June 26 saw the British Royal Navy’s biggest-ever warship, which had been under construction since 2009, put to sea from Rosyth Dockyard, Scotland.
The 70,600-tonnes, 280-metre, electric-motor powered aircraft carrier Queen Elizabeth had been constructed, in modular form, at six shipyards in UK, under the overall project management of BAE Systems, with the modules being transported by barge to Rosyth for assembly.
The carrier has a maximum capacity of 70 aircraft, including Merlin, Apache and Chinook helicopters, and from 2018, F-35B fighter bombers. Sensors include the very advanced Artisan 3D search and target acquisition radar, and fixed armament consists of three Phalanx close-in weapon systems, and four remotely controlled 30mm cannon.
Two Almaritec 13.1 metre fast personnel transfer boats, of a new design will be carried, while force protection patrols in harbour, and at anchor, will be provided by a number of Pacific 24 RIBs, including remotely operated versions.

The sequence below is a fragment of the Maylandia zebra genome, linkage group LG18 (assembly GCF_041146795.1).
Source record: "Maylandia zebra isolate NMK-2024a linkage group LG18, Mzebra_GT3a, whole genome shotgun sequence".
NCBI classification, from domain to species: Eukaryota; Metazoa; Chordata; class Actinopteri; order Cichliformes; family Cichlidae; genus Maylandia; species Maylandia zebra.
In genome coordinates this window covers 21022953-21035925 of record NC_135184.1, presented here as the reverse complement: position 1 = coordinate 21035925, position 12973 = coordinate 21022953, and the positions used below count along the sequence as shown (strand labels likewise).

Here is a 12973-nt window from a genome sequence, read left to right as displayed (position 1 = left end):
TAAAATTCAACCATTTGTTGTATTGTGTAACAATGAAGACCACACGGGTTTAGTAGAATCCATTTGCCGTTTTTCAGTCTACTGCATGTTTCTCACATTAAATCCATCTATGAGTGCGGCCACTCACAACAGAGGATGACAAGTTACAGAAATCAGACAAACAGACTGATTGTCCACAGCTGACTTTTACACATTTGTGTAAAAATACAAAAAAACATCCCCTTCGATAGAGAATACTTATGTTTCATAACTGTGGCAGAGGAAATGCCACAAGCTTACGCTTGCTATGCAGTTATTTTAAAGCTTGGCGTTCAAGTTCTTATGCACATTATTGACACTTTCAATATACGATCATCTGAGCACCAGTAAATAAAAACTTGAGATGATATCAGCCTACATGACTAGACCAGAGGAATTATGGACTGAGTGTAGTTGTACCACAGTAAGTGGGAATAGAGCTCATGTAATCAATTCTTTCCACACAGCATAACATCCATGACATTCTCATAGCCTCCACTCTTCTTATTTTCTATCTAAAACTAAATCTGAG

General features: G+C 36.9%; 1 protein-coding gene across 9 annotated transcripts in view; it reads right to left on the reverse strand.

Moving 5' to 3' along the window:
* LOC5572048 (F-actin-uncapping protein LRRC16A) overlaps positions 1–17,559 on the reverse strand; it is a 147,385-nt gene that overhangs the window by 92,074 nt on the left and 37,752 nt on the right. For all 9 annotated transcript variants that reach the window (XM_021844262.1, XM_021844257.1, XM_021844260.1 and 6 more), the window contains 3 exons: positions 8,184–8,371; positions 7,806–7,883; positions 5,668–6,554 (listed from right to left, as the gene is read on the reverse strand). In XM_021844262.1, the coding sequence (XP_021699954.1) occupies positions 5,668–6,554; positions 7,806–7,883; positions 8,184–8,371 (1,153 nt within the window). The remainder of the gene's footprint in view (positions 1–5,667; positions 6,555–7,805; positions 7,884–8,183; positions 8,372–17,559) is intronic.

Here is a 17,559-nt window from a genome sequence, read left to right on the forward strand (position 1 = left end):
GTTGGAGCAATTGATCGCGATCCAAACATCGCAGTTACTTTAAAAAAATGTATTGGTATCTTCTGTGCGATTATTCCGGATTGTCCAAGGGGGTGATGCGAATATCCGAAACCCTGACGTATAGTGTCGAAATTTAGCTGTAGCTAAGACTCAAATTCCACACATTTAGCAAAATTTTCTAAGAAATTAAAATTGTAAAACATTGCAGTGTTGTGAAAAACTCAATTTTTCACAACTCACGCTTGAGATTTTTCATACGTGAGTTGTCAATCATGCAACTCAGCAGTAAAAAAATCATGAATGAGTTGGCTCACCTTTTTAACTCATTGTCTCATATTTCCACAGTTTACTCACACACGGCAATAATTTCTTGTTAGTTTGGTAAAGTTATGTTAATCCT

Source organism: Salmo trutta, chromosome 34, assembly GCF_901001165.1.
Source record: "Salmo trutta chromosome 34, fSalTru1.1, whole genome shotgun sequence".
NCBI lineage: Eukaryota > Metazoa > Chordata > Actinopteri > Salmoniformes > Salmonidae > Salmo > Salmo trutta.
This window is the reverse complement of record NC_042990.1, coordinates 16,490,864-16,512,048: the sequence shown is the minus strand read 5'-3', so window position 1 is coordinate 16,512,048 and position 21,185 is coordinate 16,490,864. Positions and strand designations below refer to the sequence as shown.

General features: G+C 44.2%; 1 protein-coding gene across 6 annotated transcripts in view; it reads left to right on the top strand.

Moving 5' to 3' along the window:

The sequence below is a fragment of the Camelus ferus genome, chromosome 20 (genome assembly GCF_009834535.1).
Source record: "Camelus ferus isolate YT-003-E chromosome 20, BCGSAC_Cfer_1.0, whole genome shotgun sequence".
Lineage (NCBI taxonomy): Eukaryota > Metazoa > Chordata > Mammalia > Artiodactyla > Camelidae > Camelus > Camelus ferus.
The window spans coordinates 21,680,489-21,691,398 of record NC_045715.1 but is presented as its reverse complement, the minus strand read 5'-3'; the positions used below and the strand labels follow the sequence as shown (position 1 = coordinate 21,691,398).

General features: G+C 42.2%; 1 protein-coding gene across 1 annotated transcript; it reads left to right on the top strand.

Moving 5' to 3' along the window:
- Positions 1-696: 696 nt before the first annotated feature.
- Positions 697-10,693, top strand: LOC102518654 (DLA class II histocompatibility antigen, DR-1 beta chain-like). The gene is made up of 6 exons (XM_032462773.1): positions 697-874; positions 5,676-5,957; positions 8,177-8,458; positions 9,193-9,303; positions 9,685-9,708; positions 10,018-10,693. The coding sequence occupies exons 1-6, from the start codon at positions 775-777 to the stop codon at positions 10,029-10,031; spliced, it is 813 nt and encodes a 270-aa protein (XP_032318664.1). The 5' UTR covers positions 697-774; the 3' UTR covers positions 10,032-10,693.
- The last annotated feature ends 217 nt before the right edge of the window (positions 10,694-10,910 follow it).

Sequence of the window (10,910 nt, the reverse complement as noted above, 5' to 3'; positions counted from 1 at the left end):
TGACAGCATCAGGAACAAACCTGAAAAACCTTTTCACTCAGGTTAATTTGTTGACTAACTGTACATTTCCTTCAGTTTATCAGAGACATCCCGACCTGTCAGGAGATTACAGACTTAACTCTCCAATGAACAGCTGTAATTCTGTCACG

Queen Elizabeth will shortly commence 11 weeks of sea trials, followed by helicopter flying trials. First operational deployment is expected in 2020.
Maritime security expert and columnist, Trevor Hollingsbee was a Lieutenant in the Royal Navy, Senior Superintendent with the Hong Kong Marine Police, Assistant Secretary for Security in the British Hong Kong Government Security Branch, and Intelligence Analyst in the UK Ministry of Defence. As an independent defence and security analyst he has had some 1,500 articles on maritime security, and geopolitical topics, published in a range of international journals and newspapers. He is an Associate Fellow of the Nautical Institute, and a past Vice-Chairman of the Institute’s Hong Kong branch.